North Haven Settles Dispute Over Girl’s Pet Bunny
NORTH HAVEN, Conn. (CBSNewYork/AP) – Officials in Connecticut have settled a zoning dispute over a girl’s 20-pound pet bunny after receiving calls and emails from across the country demanding that the rabbit be allowed to stay.
North Haven First Selectman Michael Freda said Friday that the town will allow 7-year-old Kayden Lidsky and her family to keep the Flemish giant named Sandy and change the zoning rule that led to a cease-and-desist order three weeks ago.
“I think the town finally realized that there are laws and situations, some of the situations are just outdated and not up to date with current times,” Josh Lidsky, Kayden’s dad, told 1010 WINS.
The rule bars anyone from keeping rabbits and other livestock on properties smaller than two acres.
The town’s zoning enforcement officer issued the cease-and-desist order while investigating a neighbor’s blight complaint against the Lidsky family, whose property is less than two acres, reported WCBS 880’s Fran Schneidau .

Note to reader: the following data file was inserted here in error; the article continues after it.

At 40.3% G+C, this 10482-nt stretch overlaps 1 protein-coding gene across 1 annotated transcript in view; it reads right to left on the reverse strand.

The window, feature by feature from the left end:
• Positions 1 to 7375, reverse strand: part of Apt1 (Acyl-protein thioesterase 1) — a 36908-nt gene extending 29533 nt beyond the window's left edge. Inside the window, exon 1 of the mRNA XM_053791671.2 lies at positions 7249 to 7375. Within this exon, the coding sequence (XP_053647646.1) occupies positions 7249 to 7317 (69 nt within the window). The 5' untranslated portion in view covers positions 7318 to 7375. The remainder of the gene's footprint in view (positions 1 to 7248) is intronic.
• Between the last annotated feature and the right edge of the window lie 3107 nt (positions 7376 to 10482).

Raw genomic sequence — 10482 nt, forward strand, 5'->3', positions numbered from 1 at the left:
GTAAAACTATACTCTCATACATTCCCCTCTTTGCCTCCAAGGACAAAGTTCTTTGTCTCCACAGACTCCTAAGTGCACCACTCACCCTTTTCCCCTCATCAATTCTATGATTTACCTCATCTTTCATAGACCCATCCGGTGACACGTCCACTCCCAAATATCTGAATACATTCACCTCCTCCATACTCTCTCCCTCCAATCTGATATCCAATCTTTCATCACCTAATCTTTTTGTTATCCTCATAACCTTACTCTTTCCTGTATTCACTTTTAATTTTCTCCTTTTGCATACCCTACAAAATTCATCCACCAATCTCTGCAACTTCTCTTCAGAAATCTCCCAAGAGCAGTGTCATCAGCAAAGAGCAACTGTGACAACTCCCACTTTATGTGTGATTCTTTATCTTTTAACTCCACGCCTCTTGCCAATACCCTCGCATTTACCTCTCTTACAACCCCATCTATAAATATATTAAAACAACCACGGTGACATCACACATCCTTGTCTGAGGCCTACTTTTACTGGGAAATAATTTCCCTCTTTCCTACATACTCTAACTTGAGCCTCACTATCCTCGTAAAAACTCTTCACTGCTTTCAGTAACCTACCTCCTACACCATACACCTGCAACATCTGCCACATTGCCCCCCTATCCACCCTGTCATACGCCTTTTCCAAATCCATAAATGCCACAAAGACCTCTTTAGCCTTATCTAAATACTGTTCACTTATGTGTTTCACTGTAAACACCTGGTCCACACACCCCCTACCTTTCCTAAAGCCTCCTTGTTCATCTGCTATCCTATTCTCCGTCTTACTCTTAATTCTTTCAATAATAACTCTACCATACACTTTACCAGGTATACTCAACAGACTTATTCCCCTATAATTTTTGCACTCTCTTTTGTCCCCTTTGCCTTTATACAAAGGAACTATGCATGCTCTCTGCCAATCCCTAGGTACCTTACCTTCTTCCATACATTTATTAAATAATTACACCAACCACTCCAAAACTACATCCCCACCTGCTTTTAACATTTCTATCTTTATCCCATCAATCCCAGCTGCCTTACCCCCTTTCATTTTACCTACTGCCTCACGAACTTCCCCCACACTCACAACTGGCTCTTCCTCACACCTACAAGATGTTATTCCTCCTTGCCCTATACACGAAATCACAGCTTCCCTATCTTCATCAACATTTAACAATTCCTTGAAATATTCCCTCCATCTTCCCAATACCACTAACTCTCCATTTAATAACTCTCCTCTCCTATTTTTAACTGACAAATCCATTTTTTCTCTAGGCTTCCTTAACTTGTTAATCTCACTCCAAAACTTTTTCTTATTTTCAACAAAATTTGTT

WCBS 880’s Fran Schneidau with more on this story:
“All along I’ve said that little girl is not losing that rabbit,” Freda said. “We have a ridiculous ordinance — and we’re going to change it.”
The Lidsky family, however, interpreted the cease-and-desist order to mean that they had to get rid of Sandy. Lidsky had planned to appeal the order to a town board.
“My daughter is ecstatic. I think we’re all just honestly glad that it’s over,” he said. “Everybody’s happier now, the town is happier that I’m not pursuing this anymore.”
Kayden also said she’s happy Sandy gets to stay.
“I was sad when they told me to get rid of my bunny and now I’m happy,” she told 1010 WINS.
Since the dispute hit the news last week, nearly 4,400 people have signed an online petition on change.org urging the town to not
force the family to give up the rabbit.
Freda said he’s also spoken to and exchanged emails with about 1,000 people nationwide.
The ordinance was put in place about 50 years ago when North Haven was a large farming community, and it was designed to prevent people from raising and selling rabbits and other livestock on less than 2 acres in competition with farmers, Freda said.
Freda said the new ordinance will allow rabbits to be kept as pets.
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